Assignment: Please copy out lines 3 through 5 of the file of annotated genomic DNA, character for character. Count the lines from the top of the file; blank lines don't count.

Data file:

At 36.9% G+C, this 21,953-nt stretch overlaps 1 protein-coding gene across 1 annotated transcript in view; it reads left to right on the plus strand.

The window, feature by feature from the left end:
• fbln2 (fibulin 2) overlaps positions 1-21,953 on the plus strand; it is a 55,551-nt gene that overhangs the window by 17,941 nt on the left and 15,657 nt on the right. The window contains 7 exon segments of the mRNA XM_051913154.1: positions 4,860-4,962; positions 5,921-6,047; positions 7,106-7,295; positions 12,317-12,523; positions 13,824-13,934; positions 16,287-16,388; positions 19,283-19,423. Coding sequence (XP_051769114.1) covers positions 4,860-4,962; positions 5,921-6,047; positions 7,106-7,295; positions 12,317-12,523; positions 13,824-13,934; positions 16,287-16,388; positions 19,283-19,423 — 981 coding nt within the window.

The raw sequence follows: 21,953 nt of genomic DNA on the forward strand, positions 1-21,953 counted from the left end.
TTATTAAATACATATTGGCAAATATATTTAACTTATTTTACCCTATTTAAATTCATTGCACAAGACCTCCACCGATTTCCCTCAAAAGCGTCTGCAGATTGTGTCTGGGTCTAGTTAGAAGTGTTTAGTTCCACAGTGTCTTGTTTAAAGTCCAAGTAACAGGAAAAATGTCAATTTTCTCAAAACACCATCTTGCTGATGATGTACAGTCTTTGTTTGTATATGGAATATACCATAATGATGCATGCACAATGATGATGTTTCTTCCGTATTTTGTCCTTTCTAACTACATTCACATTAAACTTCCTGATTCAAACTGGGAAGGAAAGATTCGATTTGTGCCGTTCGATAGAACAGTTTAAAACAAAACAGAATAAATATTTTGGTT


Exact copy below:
• fbln2 (fibulin 2) overlaps positions 1-21,953 on the plus strand; it is a 55,551-nt gene that overhangs the window by 17,941 nt on the left and 15,657 nt on the right. The window contains 7 exon segments of the mRNA XM_051913154.1: positions 4,860-4,962; positions 5,921-6,047; positions 7,106-7,295; positions 12,317-12,523; positions 13,824-13,934; positions 16,287-16,388; positions 19,283-19,423. Coding sequence (XP_051769114.1) covers positions 4,860-4,962; positions 5,921-6,047; positions 7,106-7,295; positions 12,317-12,523; positions 13,824-13,934; positions 16,287-16,388; positions 19,283-19,423 — 981 coding nt within the window.

The raw sequence follows: 21,953 nt of genomic DNA on the forward strand, positions 1-21,953 counted from the left end.
TTATTAAATACATATTGGCAAATATATTTAACTTATTTTACCCTATTTAAATTCATTGCACAAGACCTCCACCGATTTCCCTCAAAAGCGTCTGCAGATTGTGTCTGGGTCTAGTTAGAAGTGTTTAGTTCCACAGTGTCTTGTTTAAAGTCCAAGTAACAGGAAAAATGTCAATTTTCTCAAAACACCATCTTGCTGATGATGTACAGTCTTTGTTTGTATATGGAATATACCATAATGATGCATGCACAATGATGATGTTTCTTCCGTATTTTGTCCTTTCTAACTACATTCACATTAAACTTCCTGATTCAAACTGGGAAGGAAAGATTCGATTTGTGCCGTTCGATAGAACAGTTTAAAACAAAACAGAATAAATATTTTGGTT